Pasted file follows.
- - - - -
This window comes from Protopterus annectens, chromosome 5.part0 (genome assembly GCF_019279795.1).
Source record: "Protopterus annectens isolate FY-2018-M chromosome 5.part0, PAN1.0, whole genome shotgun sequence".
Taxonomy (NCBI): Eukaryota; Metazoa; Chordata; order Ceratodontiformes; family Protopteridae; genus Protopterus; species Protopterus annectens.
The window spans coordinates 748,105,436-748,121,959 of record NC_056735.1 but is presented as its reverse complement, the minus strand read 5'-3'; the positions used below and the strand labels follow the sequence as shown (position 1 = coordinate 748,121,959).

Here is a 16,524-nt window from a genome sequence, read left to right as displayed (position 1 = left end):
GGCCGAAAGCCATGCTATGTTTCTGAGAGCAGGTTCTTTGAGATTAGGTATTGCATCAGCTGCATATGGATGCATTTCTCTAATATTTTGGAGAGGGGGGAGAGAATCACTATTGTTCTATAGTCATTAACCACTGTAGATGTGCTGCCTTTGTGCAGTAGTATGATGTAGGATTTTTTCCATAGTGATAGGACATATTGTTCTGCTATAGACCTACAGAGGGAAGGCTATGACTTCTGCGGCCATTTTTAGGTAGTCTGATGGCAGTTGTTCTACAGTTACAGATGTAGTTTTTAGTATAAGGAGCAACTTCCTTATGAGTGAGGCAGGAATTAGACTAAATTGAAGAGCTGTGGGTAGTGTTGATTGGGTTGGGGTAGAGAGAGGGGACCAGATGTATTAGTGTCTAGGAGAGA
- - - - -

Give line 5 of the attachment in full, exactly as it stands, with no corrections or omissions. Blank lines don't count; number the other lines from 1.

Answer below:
Here is a 16,524-nt window from a genome sequence, read left to right as displayed (position 1 = left end):